ABOARD THE ELECTION EXPRESS (CNN) – Former Arkansas Gov. Mike Huckabee is often mentioned in the same sentence as Kansas Sen. Sam Brownback, but Huckabee made clear Thursday he has no immediate plans to join his rival in abandoning a bid for the Republican presidential nomination.
Huckabee, who competed fiercely with Brownback for support from social conservatives, has had a difficult time competing with the frontrunners in both raising money and registering in the polls.
"It's not about the money, it's about the message," Huckabee said in an interview with CNN Chief National Correspondent John King in New Hampshire. "Our message is resonating and the more the message resonates, the more the money comes in. We are in a position where we have only seen one direction, we've gone up. And I am confident that will continue to happen as we approach the Iowa caucuses."
Brownback will officially drop out of the race on Friday, because his campaign never caught fire.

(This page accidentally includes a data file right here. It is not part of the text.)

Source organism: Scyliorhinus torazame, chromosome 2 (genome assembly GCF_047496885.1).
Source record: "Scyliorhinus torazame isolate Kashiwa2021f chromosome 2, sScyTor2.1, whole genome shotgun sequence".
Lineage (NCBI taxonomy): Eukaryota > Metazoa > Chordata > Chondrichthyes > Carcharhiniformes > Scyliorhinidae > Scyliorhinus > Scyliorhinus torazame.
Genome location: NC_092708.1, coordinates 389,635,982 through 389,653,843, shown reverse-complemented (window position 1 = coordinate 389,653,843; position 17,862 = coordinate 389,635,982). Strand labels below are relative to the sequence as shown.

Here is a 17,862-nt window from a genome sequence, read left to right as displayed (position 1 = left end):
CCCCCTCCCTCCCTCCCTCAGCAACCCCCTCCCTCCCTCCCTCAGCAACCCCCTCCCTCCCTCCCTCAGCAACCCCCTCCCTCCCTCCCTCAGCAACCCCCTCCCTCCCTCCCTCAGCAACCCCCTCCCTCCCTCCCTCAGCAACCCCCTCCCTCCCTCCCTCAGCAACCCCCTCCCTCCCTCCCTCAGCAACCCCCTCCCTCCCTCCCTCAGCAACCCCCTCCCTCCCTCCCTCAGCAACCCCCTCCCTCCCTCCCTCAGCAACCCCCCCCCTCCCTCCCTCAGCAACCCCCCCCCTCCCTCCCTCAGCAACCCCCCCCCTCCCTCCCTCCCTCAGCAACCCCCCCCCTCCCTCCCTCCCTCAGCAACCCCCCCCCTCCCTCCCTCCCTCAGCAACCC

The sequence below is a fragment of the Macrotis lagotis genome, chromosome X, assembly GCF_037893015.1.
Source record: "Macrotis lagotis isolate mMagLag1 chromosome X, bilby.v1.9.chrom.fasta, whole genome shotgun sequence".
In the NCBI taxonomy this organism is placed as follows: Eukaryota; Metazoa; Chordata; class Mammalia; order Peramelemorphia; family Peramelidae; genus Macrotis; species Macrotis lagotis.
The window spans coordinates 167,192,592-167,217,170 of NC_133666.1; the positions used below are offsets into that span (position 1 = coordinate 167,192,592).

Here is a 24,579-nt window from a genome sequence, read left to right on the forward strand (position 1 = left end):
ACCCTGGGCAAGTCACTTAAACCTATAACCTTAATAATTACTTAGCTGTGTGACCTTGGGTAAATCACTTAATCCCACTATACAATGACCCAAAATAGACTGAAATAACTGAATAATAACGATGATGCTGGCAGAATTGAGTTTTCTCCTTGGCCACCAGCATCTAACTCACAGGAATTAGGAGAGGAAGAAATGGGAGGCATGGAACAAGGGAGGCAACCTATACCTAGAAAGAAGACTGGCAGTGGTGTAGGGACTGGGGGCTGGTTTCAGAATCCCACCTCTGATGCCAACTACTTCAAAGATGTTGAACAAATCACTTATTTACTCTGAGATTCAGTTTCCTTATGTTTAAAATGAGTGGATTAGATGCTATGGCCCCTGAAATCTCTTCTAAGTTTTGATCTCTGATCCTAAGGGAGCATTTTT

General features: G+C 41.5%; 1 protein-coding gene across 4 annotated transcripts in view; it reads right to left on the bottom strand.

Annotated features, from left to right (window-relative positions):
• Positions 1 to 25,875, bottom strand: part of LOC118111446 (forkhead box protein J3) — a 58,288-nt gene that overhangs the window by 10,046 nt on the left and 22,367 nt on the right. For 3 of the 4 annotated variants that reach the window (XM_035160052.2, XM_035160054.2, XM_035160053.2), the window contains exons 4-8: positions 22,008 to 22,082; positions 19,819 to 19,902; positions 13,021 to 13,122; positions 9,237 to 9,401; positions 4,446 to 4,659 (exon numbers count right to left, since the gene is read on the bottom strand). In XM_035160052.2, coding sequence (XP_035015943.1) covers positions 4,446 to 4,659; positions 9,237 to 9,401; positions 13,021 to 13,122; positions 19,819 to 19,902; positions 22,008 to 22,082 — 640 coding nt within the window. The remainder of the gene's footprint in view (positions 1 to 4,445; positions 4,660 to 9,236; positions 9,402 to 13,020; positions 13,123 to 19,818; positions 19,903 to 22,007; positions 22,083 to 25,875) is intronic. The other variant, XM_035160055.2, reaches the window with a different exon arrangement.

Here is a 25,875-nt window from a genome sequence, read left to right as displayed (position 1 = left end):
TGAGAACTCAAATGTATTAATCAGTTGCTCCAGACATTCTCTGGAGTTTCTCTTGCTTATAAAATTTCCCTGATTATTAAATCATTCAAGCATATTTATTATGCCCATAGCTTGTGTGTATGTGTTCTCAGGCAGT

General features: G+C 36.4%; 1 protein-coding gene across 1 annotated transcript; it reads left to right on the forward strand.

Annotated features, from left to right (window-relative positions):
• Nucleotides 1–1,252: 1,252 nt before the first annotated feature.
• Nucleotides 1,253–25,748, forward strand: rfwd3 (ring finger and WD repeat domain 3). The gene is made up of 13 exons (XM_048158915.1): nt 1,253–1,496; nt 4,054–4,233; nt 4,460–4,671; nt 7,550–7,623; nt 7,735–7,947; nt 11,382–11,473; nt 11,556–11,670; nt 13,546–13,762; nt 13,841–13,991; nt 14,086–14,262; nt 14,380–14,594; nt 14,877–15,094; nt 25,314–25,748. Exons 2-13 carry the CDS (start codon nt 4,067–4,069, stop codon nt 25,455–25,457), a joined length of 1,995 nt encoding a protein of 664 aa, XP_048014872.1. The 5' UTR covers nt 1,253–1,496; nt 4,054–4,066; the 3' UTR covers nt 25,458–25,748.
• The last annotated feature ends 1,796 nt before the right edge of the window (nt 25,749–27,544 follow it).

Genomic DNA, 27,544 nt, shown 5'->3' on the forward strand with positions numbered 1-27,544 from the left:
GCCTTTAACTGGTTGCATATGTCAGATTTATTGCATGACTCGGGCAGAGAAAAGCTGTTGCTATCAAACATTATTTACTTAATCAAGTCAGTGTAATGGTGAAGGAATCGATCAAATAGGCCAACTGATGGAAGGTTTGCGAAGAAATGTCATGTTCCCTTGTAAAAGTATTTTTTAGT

The former Arkansas governor received what was thought to be a big boost to his campaign in August when he came in a surprise second place in the Iowa Republican straw poll. It still remains to be seen if the victory will help Huckabee in the Iowa caucuses. Huckabee acknowledges he needs to win, place or show on Jan. 3.
"There are three tickets out of Iowa - first class, business, and coach," Huckabee said. "We've got to be on that plane."
If Huckabee fails to win his party’s presidential nomination, don’t expect him to support a third party candidate even if the eventual nominee is former New York City Mayor Rudy Giuliani. The former mayor, who right now is leading in the national polls, has taken positions on some issues that are opposed by social conservatives.
"I think what that does is similar to what happened in 1992 when Ross Perot came in,” Huckabee said. “It would insure the election of yet another Clinton. We'd potentially have 28 years with only two families in the White House - I don't think that's a good idea either."
Huckabee added, "I think a third party candidate is not going to win, and I'm not sure why we would put the effort when the effort ultimately results in somebody that we want even less than we may want Rudy Giuliani," he added.
– CNN Ticker Producer Alexander Mooney